|Agricultural and Applied Economics Core||6|
|AAE 8050||Economics of Institutions and Organizations||3|
|AAE 8265||Agricultural and Food Policy||3|
|ECONOM 9451||Advanced Microeconomic Theory I||3|
|ECONOM 9452||Advanced Microeconomic Theory II||3|
|ECONOM 9479||Mathematical Methods for Economics||3|
|Can be met from a combination of 8000- or 9000-level quantitative, qualitative, mixed or other methods courses (e.g., econometrics, multivariate statistics, simulation methods, survey methods, qualitative research, etc.)|
|Agricultural and Applied Economics Concentration Field||6|
|Two courses in AAE, chosen in consultation with the major advisor and committee.|
|Two courses in a single subject outside of AAE, chosen in consultation with the advisor and committee. Examples include economics, geography, management, political science, plant sciences, psychology, statistics, or law. Students have the freedom to propose a cognate area that leads to a specific expertise or support for dissertation research, graduate minor, or graduate certificate.|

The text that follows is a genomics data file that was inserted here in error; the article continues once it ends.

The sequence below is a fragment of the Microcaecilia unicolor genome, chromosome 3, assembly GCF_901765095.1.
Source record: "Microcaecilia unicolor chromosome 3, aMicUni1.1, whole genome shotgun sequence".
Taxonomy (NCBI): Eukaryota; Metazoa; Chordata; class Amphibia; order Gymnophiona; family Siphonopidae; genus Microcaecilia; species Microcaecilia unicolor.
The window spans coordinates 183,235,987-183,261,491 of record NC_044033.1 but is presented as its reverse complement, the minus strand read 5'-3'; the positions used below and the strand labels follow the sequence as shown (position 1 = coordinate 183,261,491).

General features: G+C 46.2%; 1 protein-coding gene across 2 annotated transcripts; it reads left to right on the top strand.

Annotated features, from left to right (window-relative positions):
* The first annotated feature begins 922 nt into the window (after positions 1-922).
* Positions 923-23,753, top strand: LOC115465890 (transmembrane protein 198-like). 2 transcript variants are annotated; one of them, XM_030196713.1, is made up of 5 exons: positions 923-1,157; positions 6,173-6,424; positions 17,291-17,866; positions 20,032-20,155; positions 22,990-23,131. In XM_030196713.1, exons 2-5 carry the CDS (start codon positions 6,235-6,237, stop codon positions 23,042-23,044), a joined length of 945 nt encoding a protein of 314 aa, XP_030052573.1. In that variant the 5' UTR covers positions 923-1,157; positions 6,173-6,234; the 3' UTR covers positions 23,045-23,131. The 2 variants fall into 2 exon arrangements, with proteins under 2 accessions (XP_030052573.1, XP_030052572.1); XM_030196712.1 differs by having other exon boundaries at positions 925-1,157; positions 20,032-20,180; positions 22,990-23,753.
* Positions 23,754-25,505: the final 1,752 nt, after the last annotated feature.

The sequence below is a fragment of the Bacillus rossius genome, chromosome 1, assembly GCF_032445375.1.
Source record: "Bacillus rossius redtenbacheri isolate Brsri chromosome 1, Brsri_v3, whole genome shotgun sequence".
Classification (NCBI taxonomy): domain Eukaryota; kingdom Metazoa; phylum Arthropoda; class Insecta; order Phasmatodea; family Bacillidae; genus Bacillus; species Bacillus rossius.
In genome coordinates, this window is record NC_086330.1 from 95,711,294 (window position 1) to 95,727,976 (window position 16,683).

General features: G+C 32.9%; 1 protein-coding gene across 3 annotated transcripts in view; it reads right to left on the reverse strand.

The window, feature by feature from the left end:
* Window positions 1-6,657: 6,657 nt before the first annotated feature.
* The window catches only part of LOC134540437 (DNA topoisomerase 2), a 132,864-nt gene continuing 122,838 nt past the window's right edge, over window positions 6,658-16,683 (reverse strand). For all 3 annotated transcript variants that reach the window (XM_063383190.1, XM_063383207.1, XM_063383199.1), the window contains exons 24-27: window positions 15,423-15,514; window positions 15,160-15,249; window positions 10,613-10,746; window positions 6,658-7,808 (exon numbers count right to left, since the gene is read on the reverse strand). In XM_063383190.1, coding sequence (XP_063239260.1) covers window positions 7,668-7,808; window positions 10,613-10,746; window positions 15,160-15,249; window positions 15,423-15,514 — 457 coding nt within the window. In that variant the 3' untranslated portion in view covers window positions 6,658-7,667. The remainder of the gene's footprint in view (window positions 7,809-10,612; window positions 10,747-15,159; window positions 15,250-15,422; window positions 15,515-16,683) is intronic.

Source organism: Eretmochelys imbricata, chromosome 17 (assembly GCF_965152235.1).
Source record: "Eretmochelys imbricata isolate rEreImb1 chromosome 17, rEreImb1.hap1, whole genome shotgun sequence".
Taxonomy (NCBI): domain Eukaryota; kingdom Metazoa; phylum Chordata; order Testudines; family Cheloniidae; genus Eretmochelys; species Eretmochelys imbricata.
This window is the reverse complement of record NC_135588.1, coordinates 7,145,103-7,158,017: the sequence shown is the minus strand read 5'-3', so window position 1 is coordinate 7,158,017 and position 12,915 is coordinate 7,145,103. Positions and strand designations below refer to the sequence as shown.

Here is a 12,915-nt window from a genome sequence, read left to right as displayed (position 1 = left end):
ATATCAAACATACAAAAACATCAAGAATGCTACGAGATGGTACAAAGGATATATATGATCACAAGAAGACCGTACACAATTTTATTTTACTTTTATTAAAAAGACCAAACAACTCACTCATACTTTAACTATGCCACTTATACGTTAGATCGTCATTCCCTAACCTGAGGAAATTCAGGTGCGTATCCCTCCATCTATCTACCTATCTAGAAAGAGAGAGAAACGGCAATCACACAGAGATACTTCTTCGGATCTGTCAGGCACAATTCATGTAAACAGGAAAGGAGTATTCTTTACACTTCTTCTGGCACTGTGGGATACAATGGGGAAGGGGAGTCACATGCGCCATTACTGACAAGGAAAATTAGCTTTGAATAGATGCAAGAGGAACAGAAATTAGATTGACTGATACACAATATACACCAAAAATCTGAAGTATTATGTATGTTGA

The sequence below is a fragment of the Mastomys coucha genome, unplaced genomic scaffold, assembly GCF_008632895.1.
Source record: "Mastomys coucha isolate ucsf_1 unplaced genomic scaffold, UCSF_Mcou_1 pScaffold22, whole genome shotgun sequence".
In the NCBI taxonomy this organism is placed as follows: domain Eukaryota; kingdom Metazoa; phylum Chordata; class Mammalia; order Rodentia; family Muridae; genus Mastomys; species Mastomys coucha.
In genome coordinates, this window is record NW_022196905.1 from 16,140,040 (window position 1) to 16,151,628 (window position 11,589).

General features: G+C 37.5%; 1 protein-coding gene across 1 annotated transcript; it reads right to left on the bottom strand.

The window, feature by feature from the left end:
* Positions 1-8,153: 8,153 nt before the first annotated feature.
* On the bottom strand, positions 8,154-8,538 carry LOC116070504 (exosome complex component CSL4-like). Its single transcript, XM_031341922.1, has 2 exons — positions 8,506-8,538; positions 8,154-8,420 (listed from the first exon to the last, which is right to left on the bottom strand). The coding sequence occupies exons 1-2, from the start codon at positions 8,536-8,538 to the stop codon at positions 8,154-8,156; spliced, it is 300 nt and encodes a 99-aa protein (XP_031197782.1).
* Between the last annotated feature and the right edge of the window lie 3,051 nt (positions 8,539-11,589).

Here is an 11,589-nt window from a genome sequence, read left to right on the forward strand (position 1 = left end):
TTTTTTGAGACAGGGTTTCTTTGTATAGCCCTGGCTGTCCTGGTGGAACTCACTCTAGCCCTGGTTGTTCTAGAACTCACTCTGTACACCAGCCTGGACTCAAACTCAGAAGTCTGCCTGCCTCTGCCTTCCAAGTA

|AAE 9090||Doctoral Dissertation Research in Agricultural and Applied Economics||12|
Sample Plan of Study
|AAE 8050||3||AAE 8265||3|
|ECONOM 9451||3||ECONOM 9452||3|
|ECONOM 9472*||3||ECONOM 9473*||3|
|ECONOM 9479||3||Qualifer Exam|
|Agricultural and Applied Economics Concentration field course||3||Agricultural and Applied Economics Concentration field course||3|
|Cognate field course||3||Cognate field course||3|
|Total Credits: 39|
Or another 8000- or 9000-level quantitative methods class with advisor’s approval.
Subsequent Semesters: A student can take Field and/or Elective courses. Or Research and/or Dissertation hours.